From Gowin’s bird’s-eye view, bomb disposal craters at the Umatilla Army Depot in Hermiston, Ore., look like ancient fossils and mimic furrows left on the land by the retreat of glaciers. Off-road vehicle tracks in Utah look like the angry scribbles of a child over a classmate’s rich collage. Circular wheat fields in western Washington remind one of a palimpsest — the pivoting irrigation marks overrun but do not conceal the land’s older topography of pothole lakes and wetlands.
Gowin’s photos are testament to the geologic scale at which humans have altered the landscape in just one century, and to the difficult history the scars often represent. But the tension between environmental destruction and the beauty alive in each of the portraits conveys a melancholy hope for landscapes, and for our place within them.
"Even when the landscape is greatly disfigured or brutalized," writes Gowin, "it is always deeply animated from within."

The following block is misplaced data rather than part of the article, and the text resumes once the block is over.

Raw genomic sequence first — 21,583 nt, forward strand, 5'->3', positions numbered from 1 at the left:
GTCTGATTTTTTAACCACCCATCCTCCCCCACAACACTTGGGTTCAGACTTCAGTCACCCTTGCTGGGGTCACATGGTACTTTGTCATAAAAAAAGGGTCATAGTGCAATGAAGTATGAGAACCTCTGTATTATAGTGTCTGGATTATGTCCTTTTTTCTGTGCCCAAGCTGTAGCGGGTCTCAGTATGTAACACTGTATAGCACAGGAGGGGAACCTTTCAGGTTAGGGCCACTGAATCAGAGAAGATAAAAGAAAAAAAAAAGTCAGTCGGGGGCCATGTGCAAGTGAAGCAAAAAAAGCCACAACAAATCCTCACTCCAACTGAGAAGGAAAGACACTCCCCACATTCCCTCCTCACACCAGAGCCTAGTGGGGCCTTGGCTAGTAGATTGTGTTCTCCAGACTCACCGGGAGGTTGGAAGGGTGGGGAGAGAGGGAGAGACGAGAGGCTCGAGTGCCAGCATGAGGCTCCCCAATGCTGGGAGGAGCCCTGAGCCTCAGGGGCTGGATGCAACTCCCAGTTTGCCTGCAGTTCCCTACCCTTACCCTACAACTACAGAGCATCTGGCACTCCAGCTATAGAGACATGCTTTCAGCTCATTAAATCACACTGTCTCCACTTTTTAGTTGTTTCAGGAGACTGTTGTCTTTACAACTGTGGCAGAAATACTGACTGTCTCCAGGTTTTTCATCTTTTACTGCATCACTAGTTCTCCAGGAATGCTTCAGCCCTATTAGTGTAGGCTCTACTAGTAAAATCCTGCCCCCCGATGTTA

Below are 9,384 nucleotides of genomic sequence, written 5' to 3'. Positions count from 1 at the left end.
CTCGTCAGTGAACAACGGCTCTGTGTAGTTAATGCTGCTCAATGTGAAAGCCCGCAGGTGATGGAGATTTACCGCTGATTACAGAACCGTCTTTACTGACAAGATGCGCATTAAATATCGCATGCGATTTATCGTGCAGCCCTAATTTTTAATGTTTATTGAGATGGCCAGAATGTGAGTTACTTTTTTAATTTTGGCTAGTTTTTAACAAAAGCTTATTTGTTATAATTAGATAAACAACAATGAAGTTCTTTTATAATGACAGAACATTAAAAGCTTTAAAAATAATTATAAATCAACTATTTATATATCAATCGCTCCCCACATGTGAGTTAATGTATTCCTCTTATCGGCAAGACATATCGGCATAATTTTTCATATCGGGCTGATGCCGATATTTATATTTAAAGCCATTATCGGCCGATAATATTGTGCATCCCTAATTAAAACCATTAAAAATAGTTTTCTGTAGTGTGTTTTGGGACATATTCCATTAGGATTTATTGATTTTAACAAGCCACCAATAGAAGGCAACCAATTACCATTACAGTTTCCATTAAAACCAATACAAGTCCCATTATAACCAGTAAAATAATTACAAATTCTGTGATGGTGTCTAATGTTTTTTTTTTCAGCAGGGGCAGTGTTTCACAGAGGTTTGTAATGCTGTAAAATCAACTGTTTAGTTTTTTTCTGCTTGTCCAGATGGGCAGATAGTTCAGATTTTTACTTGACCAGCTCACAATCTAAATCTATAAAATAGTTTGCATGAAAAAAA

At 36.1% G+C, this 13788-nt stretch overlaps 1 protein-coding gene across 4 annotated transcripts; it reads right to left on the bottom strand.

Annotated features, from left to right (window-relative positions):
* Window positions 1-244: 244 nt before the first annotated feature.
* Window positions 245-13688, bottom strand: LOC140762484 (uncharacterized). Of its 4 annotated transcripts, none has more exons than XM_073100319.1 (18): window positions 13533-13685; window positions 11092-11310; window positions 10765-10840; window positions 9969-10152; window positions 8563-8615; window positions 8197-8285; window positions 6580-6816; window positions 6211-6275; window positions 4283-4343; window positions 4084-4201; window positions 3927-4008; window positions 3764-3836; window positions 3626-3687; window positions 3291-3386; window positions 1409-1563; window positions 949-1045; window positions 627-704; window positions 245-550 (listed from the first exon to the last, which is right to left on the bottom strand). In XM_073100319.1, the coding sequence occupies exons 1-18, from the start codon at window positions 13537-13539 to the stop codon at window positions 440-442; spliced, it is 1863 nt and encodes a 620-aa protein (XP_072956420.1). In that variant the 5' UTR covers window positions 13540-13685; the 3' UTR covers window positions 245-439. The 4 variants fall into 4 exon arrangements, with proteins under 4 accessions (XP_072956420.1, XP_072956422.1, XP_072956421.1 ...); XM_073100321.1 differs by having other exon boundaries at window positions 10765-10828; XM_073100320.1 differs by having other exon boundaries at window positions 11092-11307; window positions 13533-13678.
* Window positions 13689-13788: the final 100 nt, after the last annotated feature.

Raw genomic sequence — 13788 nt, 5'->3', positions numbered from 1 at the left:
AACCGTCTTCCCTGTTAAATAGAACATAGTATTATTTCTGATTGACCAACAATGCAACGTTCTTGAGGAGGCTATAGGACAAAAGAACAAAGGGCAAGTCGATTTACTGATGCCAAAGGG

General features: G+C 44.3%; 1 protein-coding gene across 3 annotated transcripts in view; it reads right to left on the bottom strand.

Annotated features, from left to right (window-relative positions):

Emmet Cowin: Changing the Earth, Jock Reynolds, with essays by Terry Tempest Williams and Philip Brookman, Yale University Press, 2002. 128 pages. Hardcover: $45. The exhibit will travel through Salt Lake City, Billings, El Paso and Seattle in 2003 and 2004.
- Bob Laybourn on Considering historical correctness in New Mexico
- William R DeJager on Wolf pups, and the return of wild wonder
- Brad Bergstrom on Did Obama's Interior hobble the Endangered Species Act?
- Dwayne Meadows on Idaho’s sewer system is the Snake River
- Dale Lockwood on Rural cops get militarized